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We are doing an experiment and would like to be able to identify zinc/aluminium/ magnesium . Would a copper sulphate solution work ? I hear that it turns black on contact with zinc, stays clear on contact with aluminium and fizzes on contact with magnesium.

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If you mean identification of the metals in their elemental form, then yes, it might be possible to distinguish between them with an aqueous $\ce{CuSO4}$ solution due to the different reactions.

Zinc in $\ce{CuSO4}$ will be oxidized to colorless $\ce{Zn^2+}$, while $\ce{Cu^2+}$ is reduced to elemental copper, because copper is the more noble metal. The $\ce{Cu}$ precipitate is normally not black, although it can appear dark in the background of the blue solution. It can also form a layer on the piece of zinc, and in the course of the reaction, the initially blue solution will become more and more colorless.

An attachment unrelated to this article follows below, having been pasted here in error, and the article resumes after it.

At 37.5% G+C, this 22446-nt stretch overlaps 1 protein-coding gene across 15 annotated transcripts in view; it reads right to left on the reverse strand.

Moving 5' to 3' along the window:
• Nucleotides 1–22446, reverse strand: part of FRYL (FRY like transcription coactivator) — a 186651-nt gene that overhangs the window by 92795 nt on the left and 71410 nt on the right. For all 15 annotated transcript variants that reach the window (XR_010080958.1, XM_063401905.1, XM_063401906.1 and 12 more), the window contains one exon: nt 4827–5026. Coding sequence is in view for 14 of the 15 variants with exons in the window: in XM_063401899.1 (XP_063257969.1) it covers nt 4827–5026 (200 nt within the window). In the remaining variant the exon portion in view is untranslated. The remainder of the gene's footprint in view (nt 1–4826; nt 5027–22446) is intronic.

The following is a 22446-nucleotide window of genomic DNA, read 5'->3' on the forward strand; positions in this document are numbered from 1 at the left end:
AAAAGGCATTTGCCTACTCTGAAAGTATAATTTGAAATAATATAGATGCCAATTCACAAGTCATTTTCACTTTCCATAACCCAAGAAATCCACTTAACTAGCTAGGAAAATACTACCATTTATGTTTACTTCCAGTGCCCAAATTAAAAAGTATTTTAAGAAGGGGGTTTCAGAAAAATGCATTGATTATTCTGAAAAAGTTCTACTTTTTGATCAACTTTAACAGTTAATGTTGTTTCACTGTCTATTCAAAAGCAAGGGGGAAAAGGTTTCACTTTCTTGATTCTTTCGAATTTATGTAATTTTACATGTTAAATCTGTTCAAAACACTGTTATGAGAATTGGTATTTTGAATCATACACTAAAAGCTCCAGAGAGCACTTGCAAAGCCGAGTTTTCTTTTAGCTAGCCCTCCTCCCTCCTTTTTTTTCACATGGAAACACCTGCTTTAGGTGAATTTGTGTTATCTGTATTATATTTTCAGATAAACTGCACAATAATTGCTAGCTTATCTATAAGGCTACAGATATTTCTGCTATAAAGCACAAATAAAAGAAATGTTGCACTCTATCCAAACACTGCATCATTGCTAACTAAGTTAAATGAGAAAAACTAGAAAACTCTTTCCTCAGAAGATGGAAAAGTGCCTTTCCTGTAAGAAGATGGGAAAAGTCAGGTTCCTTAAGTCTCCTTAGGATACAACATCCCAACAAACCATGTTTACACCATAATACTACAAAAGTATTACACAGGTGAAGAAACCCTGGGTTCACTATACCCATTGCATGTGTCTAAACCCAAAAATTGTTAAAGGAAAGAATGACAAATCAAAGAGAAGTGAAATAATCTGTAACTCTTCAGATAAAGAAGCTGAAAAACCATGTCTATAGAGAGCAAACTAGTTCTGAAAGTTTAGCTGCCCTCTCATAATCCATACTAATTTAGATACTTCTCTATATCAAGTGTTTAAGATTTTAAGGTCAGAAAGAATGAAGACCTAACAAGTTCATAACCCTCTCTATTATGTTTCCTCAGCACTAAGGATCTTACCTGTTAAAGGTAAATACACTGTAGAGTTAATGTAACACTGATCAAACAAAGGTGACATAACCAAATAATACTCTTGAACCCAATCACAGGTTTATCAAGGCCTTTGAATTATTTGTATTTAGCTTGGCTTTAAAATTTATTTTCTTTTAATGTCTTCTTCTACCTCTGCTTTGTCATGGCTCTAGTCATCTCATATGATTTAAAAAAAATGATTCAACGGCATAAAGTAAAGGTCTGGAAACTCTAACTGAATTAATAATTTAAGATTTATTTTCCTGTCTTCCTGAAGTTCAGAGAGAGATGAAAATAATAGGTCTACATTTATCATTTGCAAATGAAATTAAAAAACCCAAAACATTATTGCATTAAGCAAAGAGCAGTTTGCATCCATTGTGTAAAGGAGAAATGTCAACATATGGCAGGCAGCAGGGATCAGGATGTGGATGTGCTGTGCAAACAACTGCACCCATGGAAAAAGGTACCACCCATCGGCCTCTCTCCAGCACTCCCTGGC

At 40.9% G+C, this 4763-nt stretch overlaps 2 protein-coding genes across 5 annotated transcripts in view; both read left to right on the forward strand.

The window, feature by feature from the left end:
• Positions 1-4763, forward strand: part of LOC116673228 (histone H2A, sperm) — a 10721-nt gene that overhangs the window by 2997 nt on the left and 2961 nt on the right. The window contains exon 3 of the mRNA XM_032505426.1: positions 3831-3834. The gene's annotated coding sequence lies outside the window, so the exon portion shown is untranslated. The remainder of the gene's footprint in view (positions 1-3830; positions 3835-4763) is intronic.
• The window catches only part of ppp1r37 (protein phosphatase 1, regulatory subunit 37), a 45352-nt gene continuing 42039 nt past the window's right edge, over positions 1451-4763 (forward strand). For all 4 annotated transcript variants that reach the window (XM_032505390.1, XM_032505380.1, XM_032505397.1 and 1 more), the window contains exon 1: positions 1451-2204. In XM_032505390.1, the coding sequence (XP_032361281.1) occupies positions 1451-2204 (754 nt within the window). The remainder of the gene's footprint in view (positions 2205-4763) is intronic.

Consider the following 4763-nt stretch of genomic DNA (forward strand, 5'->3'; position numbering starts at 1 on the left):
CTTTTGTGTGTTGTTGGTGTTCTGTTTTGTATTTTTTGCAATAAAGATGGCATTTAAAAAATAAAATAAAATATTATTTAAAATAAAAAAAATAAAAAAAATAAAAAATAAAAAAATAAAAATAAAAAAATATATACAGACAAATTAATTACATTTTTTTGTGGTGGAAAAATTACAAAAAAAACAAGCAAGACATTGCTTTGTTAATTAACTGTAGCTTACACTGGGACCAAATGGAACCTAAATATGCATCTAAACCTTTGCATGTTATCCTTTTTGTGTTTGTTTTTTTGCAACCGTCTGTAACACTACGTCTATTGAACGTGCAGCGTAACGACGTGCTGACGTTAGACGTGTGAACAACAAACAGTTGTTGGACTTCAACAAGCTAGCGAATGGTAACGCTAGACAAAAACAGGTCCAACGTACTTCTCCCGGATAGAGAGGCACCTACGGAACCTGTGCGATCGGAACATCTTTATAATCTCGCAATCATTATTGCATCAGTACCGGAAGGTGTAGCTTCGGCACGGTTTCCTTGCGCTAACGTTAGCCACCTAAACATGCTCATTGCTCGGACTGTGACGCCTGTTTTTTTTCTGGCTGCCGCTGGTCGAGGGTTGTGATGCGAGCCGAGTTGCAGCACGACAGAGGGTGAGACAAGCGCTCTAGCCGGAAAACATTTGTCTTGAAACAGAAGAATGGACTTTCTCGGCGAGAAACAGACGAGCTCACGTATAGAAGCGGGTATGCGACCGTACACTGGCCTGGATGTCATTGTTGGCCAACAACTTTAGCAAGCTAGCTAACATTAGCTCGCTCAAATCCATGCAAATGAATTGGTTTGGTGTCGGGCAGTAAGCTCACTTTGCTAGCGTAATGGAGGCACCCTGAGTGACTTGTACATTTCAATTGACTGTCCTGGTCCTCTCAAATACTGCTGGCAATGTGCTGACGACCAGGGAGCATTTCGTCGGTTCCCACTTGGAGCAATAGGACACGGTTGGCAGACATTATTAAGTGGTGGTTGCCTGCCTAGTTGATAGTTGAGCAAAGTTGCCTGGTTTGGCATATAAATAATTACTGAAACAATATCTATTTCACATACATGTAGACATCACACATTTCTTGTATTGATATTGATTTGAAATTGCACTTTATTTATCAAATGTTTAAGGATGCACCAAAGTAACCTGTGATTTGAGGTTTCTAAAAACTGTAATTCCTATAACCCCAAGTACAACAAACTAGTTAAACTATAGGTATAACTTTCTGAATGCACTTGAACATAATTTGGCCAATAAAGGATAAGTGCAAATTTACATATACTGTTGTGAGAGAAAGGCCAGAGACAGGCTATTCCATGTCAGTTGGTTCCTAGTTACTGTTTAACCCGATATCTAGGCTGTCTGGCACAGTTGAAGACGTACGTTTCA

$$\ce{Zn + CuSO4 \rightarrow Cu\downarrow + ZnSO4}$$

Aluminium does not react at all because it is protected by its native oxide layer which is stable in this solution. Magnesium, however, is oxidized under evolution of $\ce{H2}$ gas, which fizzes off from the solution because it is poorly soluble in water. The reaction will gradually become slower when insoluble $\ce{Mg(OH)2}$ passivates the metal surface.

$$\ce{Mg + 2 H2O \rightarrow Mg(OH)2 + H2\uparrow}$$

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